Right to Information – Master key to good governance

Right to Information & Subhas Chandra Bose’s fate

Posted by rtiact2005 on July 15, 2006

Right to Information & Subhas Chandra Bose’s fate

July 1, 2006

Making a first-ever use of the new Right to Information (RTI) Act, Mission Netaji, a Delhi-based organisation, has sought documents pertaining to the inquiries into Subhas Bose’s reported death. Mission Netaji has requested the Home Ministry to make available authenticated copies of documents used as exhibits by the Shah Nawaz Khan and GD Khosla panels.

Mission Netaji seeks to better its understanding about the conclusion drawn by these panels since it appears that the Government of India holds their findings true even after receiving the latest report of Justice MK Mukherjee, a top criminologist and former judge of the Supreme Court of India.

Shah Nawaz Khan, a one time INA man, was a Congress party MP when Prime Minister Jawaharlal Nehru appointed him the chairman of Netaji inquiry committee in 1956. Justice GD Khosla, a friend of Nehru’s, authored a eulogistic book on Prime Minister Indira Gandhi while he disposed off the Bose death probe in early 1970s. It was alleged that both these panels worked along a premeditated line that Netaji had died in a plane crash in Taipei.

Setting aside the charges of foul play, the Government readily accepted the reports of Shah Nawaz Khan and GD Khosla. Whereas, they arbitrarily rejected that of the Mukherjee Commission — set up after a scathing court order — that this crash was actually a camouflage of the Japanese military to help Netaji escape to the Soviet Russia.

If made public, several documents produced before the previous panels could bolster Justice Mukherjee’s report. A report produced before Khosla Commission quoted Colonel Tada, one of the Japanese officer who executed Bose’s “last flight”, as saying in 1951 that a day before the Taipei “crash”, he contacted “Field Marshall Terauchi, Commander-in-Chief, Southern Command (starting from Burma to China and Manchuria), and conveyed Netaji’s request for facilities to fly to Russian occupied territory in Manchuria to enable him ultimately to reach Moscow … (Teruachi) told Col Tada to tell Netaji that all facilities would be given to him to reach Russian held territory.”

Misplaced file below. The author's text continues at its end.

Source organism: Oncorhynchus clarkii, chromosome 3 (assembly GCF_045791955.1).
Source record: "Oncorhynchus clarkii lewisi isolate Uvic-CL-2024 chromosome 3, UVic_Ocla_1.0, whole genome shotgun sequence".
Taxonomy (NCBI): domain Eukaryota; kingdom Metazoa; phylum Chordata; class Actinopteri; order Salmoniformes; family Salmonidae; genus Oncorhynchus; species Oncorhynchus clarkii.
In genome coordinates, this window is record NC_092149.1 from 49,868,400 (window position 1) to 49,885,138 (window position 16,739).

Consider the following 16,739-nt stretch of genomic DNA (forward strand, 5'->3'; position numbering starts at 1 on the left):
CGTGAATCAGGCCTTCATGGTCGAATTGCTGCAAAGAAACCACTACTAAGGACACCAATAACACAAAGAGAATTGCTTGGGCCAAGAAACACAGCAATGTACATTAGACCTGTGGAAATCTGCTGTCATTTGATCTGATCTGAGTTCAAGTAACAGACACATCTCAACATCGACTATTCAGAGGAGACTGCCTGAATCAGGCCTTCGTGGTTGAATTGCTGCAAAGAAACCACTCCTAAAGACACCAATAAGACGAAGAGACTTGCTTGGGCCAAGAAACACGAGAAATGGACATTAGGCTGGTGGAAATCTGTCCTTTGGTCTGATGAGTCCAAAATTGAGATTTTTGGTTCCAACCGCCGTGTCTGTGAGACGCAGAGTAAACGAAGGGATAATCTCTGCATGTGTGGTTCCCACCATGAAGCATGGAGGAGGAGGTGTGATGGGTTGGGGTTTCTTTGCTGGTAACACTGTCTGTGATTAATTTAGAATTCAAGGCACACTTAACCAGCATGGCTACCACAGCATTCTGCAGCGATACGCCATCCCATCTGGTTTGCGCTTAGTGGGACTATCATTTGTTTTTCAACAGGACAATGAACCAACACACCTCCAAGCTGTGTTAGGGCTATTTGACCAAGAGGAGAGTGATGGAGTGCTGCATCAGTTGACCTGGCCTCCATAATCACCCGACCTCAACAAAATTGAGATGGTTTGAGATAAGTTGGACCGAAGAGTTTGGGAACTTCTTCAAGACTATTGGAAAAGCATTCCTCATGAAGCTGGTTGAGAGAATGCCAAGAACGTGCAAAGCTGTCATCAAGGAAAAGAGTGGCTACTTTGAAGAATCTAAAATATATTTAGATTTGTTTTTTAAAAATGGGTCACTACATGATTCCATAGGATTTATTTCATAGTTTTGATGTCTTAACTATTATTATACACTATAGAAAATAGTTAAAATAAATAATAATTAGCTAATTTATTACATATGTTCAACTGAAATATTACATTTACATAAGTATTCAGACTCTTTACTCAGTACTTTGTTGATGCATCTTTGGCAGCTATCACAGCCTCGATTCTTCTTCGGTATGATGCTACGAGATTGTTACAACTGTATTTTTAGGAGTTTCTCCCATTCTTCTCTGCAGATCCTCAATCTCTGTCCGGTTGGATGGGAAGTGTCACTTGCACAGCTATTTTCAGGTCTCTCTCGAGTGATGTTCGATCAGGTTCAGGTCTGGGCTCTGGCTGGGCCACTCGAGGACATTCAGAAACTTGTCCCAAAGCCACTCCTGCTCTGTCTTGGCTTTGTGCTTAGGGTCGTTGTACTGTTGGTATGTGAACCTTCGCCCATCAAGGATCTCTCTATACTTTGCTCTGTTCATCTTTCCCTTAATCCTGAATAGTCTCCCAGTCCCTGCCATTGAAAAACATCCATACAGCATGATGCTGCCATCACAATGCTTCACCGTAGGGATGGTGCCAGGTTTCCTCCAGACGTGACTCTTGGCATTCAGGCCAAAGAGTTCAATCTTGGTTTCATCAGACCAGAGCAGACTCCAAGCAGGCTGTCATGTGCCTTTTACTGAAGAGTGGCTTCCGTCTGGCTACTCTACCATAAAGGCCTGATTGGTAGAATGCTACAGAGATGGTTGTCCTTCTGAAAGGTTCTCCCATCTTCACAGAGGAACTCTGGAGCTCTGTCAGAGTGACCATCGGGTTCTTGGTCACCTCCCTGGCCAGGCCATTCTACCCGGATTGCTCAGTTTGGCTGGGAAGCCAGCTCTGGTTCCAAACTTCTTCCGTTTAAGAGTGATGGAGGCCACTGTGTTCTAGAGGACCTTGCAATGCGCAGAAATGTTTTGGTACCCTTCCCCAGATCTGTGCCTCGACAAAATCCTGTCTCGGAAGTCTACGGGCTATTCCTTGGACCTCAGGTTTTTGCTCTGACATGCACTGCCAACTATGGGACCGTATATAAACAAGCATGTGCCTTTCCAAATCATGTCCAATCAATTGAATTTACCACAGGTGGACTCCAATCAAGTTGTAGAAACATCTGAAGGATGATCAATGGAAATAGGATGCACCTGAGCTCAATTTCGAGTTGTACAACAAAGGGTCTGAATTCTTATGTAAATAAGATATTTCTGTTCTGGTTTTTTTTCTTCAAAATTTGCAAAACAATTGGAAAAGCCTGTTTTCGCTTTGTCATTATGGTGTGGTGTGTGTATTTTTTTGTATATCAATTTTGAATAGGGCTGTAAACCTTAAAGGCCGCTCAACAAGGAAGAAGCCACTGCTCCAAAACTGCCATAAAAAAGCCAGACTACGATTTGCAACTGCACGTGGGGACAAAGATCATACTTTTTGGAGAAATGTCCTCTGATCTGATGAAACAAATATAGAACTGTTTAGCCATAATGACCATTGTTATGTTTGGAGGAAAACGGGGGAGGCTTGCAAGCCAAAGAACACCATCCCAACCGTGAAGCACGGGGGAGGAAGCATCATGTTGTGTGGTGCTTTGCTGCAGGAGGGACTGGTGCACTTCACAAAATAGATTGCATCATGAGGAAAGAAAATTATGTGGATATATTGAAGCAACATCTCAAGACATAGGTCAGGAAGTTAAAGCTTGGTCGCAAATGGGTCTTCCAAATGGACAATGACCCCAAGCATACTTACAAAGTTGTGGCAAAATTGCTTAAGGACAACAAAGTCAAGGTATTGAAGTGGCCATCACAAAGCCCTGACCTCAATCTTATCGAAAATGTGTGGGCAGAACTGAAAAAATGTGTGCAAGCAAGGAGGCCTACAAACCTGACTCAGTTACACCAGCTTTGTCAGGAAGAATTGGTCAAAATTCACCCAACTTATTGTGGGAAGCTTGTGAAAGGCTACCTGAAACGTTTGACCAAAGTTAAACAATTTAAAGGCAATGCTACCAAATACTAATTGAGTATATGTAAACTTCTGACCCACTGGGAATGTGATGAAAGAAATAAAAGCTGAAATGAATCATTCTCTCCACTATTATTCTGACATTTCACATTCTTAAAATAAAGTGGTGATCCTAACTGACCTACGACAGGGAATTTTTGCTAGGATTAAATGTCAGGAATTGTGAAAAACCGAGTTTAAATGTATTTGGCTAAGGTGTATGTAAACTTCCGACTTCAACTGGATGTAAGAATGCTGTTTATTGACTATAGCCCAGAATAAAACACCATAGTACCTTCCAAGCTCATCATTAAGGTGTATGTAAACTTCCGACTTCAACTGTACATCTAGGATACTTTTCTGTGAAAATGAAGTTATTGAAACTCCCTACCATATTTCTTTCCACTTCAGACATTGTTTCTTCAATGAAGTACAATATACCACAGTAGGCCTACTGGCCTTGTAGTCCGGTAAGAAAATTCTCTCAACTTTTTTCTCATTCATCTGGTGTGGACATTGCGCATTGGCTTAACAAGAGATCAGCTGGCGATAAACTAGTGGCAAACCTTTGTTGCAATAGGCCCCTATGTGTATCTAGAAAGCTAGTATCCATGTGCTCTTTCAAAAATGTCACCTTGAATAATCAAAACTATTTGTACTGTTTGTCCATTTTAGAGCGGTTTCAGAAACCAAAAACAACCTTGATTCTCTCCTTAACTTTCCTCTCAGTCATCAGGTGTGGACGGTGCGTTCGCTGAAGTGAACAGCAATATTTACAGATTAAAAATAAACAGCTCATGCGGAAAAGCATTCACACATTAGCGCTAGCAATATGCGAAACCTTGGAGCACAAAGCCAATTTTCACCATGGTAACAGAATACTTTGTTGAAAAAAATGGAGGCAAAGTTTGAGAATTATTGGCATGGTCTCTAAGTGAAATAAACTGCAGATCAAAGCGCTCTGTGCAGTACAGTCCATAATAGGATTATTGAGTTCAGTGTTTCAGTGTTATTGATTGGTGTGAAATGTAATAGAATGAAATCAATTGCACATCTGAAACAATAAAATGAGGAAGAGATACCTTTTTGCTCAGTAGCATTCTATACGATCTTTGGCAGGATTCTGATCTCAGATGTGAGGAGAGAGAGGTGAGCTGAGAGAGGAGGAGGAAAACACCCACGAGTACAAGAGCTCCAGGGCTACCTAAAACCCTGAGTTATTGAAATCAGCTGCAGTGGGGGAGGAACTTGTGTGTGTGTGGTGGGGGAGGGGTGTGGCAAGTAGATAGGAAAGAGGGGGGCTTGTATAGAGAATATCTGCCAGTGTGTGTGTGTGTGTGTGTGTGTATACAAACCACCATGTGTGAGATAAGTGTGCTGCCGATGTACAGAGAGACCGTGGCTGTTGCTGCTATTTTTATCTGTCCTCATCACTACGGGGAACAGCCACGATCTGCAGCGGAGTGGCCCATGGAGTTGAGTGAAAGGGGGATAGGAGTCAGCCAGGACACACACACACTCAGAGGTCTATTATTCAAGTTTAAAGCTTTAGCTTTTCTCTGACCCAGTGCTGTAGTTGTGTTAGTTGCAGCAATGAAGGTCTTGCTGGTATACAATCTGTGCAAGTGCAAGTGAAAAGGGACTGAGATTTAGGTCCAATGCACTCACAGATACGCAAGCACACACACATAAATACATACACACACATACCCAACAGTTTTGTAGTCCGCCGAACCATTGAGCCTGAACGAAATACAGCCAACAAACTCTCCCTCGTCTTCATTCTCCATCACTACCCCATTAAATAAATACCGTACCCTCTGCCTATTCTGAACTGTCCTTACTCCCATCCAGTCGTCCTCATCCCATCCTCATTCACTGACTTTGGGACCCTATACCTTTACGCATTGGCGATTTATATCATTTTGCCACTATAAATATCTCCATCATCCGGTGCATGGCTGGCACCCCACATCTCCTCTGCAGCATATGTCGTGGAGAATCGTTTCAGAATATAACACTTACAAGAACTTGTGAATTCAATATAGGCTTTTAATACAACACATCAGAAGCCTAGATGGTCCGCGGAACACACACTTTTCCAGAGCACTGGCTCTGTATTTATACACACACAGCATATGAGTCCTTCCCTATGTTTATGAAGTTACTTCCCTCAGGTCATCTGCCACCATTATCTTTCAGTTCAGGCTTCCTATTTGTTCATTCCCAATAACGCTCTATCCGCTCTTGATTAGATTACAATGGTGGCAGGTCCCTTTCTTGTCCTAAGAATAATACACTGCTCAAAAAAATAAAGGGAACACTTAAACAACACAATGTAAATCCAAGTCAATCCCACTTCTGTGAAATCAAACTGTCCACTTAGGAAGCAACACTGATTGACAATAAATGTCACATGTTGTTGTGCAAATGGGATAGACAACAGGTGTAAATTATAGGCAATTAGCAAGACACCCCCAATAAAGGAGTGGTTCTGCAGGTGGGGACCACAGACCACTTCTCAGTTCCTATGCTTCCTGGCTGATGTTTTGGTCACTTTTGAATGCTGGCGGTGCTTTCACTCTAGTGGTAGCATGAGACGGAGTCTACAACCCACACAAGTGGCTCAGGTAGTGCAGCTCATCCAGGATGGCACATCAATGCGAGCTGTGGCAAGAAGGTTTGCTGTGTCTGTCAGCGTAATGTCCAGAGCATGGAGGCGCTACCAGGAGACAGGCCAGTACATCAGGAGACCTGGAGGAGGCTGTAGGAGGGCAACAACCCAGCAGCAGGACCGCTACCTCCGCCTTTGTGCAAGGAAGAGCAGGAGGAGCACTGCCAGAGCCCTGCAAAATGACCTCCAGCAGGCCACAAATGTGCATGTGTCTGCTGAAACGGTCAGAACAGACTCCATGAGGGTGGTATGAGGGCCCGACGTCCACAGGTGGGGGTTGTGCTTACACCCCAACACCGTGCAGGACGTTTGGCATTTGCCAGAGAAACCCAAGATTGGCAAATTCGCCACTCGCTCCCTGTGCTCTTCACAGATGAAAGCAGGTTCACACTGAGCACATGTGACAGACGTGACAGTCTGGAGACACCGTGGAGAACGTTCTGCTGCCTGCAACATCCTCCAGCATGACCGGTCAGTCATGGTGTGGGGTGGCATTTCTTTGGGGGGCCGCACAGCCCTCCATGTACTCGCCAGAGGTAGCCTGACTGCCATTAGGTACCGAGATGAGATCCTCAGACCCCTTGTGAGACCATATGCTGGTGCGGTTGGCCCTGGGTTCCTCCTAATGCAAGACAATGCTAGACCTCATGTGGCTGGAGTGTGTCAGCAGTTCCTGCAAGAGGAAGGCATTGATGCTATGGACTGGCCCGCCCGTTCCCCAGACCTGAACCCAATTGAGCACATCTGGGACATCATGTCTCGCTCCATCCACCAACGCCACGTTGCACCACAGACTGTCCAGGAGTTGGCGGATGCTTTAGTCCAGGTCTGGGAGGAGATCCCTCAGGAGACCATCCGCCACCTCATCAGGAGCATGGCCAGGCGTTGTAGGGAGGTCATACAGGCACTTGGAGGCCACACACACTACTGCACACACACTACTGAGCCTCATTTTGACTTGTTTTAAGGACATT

Another document that the Mission Netaji is hoping to get is a “Top Secret” 1952 letter to then Foreign Secretary Subimal Dutt. The writer, AM Sahay, a close Netaji aide who joined Nehru Government, confided in to Dutt that there was “one thing extraordinary in the whole show which needs some explanation from the Japanese”.

Officially speaking, Netaji had died on the midnight of 18th August 1945, and this news was relayed five days later. But Sahay was evidently told of Bose’s death beforehand. “How is it that the crash took place on the 18th and the announcement regarding his death was made on same day ….” he wondered in his letter. Interestingly, a day before he “died”, Netaji too had hinted about an “air crash” to his Confidential Secretary Major Bhaskaran Menon.

According to Sahay, Netaji’s plan was to “be within Soviet sphere after the surrender of the Japanese” in the second world war. He recalled that two days before the “crash”, Bose conveyed to him “to get ready to secure transport from the Japanese and to leave for Manchuria, and to meet him (Bose) there.

“He (Bose) suggested that … it would be desirable to be arrested by the Soviet authorities in Manchuria because we could later negotiate with them and might persuade them to accept us as their friends and not enemies.”

Government of India never took up the matter with the Soviet Russia despite repeated demands.

One Response to “Right to Information & Subhas Chandra Bose’s fate”

  1. true indian said

    plz slove the case as we want to give our true hero full funeral
    our hero is outstanding person.

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